Nine Days of One Year
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Directed by Mikhail Romm
Written by Mikhail Romm and Daniil Khrabrovitskii. Cinematography by German Lavrov. Art direction by Georgii Kolganov. Music by Dzhon Ter-Tatevosian. With Aleksei Batalov, Innokentii Smoktunovskii, Tat'iana Lavrova, and Nikolai Plotnikov.
In Russian with English subtitles
During experiments at an
institute for nuclear physics, a young scientist, Gusev, receives a dangerous
dose of radiation. At his own risk, he decides to continue the experiments,
which could lead to a ground-breaking discovery, but also to his death. The
road of scientific prometheanism he has chosen to follow makes him a stranger
in his own home and marriage. The existential challenge Gusev faces is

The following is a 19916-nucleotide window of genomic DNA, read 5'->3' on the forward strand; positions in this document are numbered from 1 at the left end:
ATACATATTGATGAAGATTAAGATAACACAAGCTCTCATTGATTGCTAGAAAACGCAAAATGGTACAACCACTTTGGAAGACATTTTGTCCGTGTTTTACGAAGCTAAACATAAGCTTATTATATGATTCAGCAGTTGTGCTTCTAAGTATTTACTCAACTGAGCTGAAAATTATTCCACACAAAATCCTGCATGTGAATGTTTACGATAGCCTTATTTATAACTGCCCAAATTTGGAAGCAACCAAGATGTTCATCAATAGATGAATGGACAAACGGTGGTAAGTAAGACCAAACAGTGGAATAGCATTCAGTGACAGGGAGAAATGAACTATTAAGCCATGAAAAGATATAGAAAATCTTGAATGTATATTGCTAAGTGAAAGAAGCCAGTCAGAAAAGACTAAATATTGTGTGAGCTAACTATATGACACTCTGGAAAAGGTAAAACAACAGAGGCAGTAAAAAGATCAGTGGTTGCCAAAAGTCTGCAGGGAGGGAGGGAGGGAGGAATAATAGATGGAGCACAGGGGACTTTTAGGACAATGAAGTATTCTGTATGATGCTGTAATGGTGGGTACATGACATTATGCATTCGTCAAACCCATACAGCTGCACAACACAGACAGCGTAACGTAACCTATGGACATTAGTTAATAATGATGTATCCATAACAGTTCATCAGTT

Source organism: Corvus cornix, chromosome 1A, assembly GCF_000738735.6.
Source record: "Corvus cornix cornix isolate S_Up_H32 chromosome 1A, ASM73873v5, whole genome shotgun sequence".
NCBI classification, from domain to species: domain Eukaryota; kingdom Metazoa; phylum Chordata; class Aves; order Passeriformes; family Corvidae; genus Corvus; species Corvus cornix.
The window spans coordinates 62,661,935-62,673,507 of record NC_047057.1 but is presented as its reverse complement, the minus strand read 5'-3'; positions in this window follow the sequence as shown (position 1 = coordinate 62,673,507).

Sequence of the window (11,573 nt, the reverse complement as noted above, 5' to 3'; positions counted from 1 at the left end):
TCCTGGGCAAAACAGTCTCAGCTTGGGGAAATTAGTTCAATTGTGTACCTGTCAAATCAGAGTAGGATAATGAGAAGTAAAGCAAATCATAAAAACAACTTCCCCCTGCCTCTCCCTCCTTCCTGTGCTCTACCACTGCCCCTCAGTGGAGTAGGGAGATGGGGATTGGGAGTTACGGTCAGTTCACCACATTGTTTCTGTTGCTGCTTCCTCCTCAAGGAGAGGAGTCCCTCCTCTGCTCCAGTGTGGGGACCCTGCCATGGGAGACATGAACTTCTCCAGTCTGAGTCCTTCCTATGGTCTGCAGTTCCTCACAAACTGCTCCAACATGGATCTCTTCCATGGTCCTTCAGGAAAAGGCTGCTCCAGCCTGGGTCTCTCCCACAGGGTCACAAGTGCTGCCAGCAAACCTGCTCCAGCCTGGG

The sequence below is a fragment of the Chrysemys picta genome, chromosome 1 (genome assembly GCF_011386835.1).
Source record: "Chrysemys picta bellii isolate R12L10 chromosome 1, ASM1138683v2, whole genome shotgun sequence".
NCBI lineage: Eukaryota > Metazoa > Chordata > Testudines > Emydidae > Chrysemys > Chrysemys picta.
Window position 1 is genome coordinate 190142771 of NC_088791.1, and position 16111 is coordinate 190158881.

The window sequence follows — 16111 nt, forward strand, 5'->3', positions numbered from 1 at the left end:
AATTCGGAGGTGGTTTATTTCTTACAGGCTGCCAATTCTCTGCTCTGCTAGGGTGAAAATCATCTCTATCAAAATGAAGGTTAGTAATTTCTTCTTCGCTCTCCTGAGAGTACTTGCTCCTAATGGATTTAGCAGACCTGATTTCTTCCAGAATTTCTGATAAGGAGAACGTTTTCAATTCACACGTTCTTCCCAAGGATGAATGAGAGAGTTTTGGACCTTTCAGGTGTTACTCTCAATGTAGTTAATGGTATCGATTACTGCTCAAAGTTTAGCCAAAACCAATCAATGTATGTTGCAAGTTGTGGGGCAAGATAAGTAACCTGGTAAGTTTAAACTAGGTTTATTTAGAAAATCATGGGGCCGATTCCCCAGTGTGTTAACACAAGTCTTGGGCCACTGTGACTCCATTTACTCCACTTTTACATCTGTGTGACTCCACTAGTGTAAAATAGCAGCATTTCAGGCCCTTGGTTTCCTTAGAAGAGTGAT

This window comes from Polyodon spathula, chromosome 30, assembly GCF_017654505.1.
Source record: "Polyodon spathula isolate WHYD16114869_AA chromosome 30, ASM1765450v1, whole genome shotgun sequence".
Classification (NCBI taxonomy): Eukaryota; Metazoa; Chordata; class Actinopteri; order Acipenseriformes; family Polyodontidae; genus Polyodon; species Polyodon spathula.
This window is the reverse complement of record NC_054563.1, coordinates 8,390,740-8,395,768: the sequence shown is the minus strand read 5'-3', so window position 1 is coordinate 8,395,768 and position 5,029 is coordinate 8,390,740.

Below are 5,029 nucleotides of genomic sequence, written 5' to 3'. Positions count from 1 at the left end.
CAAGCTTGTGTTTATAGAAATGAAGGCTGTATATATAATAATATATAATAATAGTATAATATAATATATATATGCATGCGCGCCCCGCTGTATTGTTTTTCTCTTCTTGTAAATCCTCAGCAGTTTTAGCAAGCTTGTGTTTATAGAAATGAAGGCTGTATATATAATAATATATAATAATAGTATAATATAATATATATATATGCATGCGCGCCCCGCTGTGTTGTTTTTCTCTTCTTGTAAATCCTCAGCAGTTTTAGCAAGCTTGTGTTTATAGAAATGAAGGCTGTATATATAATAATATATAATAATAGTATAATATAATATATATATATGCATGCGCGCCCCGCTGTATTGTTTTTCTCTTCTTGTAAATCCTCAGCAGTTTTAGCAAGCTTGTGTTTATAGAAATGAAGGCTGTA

compounded by an ethical dilemma of universal significance: what is the
meaning of his sacrifice in a world that uses nuclear power for
Director Mikhail Romm (1901-1971) belongs to the generation of filmmakers who came to cinema on the wave of the grandiose social transformations of the first quarter of the 20th century. Among his most acclaimed films are Lenin in October and Lenin in 1918 (1937-39), and The Russian Question (1948). In 1961 Romm released Nine Days of One Year, the film that became a revelation of the 'Thaw' generation. In 1965 he shot the documentary Ordinary Fascism, which was an attempt to provide an answer to the question of why the 20th century had given birth to this appalling phenomenon. The film shook the world. During the Thaw Romm taught at the All-Union State Filmmaking Institute. Such directors as Andrei Tarkovskii and Marlen Khutsiev came from his workshop. Romm did not live to finish his second major film about the 20th century And Still I Believe, which was completed by his disciples.